rules
    controlaccess/famname/@rules
    repositoryid
    normalised form of concatentation of ead/eadheader/eadid/@countrycode and ead/eadheader/eadid/@mainagencycode
    family-name
    normalised form of controlaccess/famname/

    Example(s)

    {root}/id/family/nra/dundasviscountsmelvilledunira

    {root}/id/family/ncarules/boucicault

    Concept (ControlAccess – Corpname)

    Pattern(s)

    {root}/id/concept/organisation/{source}/{org-name}

    {root}/id/concept/organisation/{rules}/{org-name}

    {root}/id/concept/organisation/{repositoryid}/{org-name}

    source
    controlaccess/corpname/@source
    rules
    controlaccess/corpname/@rules
    repositoryid
    normalised form of concatentation of ead/eadheader/eadid/@countrycode and ead/eadheader/eadid/@mainagencycode
    org-name
    normalised form of controlaccess/corpname/

    Example(s)

    {root}/id/concept/organisation/nra/britishbroadcastingcorporation

    {root}/id/concept/organisation/aacr2/dailymail%28london%2Cengland%29

    {root}/id/concept/organisation/gb1578/vizards%2Csolicitors%2Cmonmouth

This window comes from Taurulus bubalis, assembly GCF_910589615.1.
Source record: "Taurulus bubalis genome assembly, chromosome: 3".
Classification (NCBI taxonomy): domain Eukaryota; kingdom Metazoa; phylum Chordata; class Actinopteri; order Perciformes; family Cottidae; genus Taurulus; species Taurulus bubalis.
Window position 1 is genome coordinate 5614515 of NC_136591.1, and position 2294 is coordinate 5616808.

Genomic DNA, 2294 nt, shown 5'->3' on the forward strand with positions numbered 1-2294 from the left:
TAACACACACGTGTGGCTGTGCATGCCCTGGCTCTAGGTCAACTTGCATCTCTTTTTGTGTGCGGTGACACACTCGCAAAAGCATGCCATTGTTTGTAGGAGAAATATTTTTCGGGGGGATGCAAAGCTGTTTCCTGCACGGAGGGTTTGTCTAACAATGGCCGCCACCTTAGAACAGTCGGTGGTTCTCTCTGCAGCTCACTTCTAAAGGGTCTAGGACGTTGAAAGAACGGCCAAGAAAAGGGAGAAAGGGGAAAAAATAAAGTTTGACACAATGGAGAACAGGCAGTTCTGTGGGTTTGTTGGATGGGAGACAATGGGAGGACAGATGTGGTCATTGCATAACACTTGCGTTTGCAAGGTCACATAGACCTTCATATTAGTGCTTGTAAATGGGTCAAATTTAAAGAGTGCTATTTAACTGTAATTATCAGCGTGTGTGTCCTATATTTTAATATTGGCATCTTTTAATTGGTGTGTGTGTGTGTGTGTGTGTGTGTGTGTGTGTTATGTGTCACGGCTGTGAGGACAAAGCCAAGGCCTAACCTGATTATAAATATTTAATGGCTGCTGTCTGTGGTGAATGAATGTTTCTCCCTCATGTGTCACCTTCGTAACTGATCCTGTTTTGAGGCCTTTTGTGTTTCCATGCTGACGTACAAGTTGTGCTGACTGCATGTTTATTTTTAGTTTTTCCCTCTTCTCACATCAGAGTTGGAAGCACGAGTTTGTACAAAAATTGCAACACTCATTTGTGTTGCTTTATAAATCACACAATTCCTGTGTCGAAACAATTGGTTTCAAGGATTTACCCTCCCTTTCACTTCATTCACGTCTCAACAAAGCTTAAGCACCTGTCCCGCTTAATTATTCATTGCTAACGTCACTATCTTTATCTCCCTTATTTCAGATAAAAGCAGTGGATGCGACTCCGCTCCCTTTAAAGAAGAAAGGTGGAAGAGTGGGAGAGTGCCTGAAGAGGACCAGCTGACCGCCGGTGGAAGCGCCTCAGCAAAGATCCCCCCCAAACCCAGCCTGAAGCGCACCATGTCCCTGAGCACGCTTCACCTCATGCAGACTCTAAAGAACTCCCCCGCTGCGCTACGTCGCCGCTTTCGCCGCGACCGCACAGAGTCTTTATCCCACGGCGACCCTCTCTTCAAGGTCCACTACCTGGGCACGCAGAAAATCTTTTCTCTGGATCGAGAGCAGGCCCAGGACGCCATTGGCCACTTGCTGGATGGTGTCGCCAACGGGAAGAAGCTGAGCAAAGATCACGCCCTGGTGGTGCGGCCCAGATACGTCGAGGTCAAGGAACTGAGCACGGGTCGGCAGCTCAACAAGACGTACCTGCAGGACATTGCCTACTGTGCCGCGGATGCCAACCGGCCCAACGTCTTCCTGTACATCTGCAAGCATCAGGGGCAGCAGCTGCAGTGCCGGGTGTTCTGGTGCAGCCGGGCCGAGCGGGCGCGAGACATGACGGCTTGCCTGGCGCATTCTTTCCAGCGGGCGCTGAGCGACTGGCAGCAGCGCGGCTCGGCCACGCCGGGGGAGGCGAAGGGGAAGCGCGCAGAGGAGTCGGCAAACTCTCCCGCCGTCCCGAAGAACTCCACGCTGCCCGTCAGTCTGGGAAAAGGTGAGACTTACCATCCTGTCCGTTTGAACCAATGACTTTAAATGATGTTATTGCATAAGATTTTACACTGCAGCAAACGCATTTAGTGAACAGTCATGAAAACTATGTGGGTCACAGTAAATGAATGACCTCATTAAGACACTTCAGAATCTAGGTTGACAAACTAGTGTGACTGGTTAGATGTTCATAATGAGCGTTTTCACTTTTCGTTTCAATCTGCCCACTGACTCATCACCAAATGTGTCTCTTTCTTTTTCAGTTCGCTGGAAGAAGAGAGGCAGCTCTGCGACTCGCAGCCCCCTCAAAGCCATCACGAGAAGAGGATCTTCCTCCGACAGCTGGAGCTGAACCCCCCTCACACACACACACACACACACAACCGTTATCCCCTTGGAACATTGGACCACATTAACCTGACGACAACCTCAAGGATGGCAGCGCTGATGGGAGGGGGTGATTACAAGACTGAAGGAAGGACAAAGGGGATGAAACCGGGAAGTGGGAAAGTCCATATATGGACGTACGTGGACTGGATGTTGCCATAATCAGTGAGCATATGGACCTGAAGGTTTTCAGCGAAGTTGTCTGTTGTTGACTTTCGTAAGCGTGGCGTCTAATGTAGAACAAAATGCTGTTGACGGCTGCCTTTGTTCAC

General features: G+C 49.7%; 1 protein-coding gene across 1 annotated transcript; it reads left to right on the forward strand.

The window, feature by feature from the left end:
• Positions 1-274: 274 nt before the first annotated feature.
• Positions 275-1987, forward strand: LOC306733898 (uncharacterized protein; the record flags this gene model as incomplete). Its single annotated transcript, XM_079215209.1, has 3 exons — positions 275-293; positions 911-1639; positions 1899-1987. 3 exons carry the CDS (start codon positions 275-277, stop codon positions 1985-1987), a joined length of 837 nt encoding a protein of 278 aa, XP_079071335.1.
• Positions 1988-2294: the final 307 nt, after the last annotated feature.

Organisation (ControlAccess – Corpname)

    Pattern(s)

    {root}/id/organisation/{source}/{org-name}

    {root}/id/organisation/{rules}/{org-name}

    {root}/id/organisation/{repositoryid}/{org-name}

    source
    controlaccess/corpname/@source
    rules
    controlaccess/corpname/@rules
    repositoryid
    normalised form of concatentation of ead/eadheader/eadid/@countrycode and ead/eadheader/eadid/@mainagencycode
    org-name
    normalised form of controlaccess/corpname/

    Example(s)

    {root}/id/organisation/nra/britishbroadcastingcorporation

    {root}/id/organisation/aacr2/dailymail%28london%2Cengland%29

    {root}/id/organisation/gb1578/vizards%2Csolicitors%2Cmonmouth

    Concept (ControlAccess – Geogname)

    Pattern(s)

    {root}/id/concept/place/{source}/{place-name}

    {root}/id/concept/place/{rules}/{place-name}

    {root}/id/concept/place/{repositoryid}/{place-name}

    source
    controlaccess/geogname/@source
    rules
    controlaccess/geogname/@rules
    repositoryid
    normalised form of concatentation of ead/eadheader/eadid/@countrycode and ead/eadheader/eadid/@mainagencycode
    place-name
    normalised form of controlaccess/geogname/

    Example(s)

    {root}/id/concept/place/lcsh/mcmurdosound%28antarctica%29

    {root}/id/concept/place/ncarules/canada

    {root}/id/concept/place/gb982/meirionethshire%28wales%29

    Place (ControlAccess – Geogname)

    Pattern(s)

    {root}/id/place/{source}/{place-name}

    {root}/id/place/{rules}/{place-name}

    {root}/id/place/{repositoryid}/{place-name}

    source
    controlaccess/geogname/@source
    rules
    controlaccess/geogname/@rules
    repositoryid
    normalised form of concatentation of ead/eadheader/eadid/@countrycode and ead/eadheader/eadid/@mainagencycode
    place-name
    normalised form of controlaccess/geogname/